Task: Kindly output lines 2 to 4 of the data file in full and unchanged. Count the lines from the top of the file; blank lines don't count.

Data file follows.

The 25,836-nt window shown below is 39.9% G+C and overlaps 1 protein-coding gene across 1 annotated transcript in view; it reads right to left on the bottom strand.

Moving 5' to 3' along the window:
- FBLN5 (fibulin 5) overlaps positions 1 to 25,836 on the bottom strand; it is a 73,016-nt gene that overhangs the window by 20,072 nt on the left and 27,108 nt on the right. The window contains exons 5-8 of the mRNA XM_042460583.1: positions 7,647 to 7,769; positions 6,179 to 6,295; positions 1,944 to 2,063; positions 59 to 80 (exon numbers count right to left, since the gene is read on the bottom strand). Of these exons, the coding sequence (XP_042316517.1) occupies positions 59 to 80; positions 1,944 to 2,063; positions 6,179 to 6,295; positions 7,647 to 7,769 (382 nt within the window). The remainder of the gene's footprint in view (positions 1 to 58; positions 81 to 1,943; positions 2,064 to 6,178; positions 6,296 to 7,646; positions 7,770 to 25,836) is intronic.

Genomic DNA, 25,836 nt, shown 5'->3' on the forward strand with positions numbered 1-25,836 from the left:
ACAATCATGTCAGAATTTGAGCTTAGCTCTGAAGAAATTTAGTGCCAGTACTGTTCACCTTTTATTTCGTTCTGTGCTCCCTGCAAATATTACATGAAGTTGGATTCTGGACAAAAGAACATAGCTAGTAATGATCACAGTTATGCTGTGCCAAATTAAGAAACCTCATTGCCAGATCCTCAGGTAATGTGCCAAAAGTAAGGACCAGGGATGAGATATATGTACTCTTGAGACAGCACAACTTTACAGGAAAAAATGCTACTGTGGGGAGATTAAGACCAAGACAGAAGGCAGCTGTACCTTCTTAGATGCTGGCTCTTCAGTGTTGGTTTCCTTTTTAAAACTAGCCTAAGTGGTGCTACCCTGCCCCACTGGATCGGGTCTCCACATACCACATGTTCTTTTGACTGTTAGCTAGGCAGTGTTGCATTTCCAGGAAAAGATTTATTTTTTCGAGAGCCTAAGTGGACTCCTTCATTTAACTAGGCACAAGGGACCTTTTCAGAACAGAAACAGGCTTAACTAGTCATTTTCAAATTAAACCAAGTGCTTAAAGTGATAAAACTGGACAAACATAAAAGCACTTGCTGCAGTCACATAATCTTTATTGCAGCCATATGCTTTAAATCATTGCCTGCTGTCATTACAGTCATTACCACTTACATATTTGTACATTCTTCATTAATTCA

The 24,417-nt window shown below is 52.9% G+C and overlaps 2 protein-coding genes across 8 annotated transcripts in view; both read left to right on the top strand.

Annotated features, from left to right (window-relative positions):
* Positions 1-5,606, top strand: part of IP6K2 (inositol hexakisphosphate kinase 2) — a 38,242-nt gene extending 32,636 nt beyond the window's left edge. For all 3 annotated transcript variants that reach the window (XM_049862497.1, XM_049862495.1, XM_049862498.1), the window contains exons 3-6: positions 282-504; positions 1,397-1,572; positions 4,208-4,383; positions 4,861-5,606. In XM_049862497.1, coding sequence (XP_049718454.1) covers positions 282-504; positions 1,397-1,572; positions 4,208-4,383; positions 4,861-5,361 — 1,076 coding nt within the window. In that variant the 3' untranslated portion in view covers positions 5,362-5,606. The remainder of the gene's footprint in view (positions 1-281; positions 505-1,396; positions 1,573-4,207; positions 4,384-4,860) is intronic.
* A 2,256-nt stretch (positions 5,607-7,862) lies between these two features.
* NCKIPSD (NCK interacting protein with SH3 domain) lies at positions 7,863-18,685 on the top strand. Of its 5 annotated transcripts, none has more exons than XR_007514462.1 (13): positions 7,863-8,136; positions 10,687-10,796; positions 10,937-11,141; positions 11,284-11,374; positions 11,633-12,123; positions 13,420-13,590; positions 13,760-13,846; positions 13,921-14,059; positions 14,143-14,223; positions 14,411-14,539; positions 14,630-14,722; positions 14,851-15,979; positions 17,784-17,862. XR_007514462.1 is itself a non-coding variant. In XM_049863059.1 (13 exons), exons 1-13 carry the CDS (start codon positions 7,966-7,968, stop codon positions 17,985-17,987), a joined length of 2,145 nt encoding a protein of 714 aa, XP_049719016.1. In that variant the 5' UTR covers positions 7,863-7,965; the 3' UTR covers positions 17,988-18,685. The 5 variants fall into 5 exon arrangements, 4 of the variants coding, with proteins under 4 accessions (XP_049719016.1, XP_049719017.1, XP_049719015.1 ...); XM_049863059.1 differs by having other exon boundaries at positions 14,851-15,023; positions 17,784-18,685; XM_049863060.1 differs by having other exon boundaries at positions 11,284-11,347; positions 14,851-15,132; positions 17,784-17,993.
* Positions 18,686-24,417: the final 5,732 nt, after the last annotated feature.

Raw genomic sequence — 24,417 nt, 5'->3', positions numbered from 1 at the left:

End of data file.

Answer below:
Moving 5' to 3' along the window:
- FBLN5 (fibulin 5) overlaps positions 1 to 25,836 on the bottom strand; it is a 73,016-nt gene that overhangs the window by 20,072 nt on the left and 27,108 nt on the right. The window contains exons 5-8 of the mRNA XM_042460583.1: positions 7,647 to 7,769; positions 6,179 to 6,295; positions 1,944 to 2,063; positions 59 to 80 (exon numbers count right to left, since the gene is read on the bottom strand). Of these exons, the coding sequence (XP_042316517.1) occupies positions 59 to 80; positions 1,944 to 2,063; positions 6,179 to 6,295; positions 7,647 to 7,769 (382 nt within the window). The remainder of the gene's footprint in view (positions 1 to 58; positions 81 to 1,943; positions 2,064 to 6,178; positions 6,296 to 7,646; positions 7,770 to 25,836) is intronic.

Genomic DNA, 25,836 nt, shown 5'->3' on the forward strand with positions numbered 1-25,836 from the left: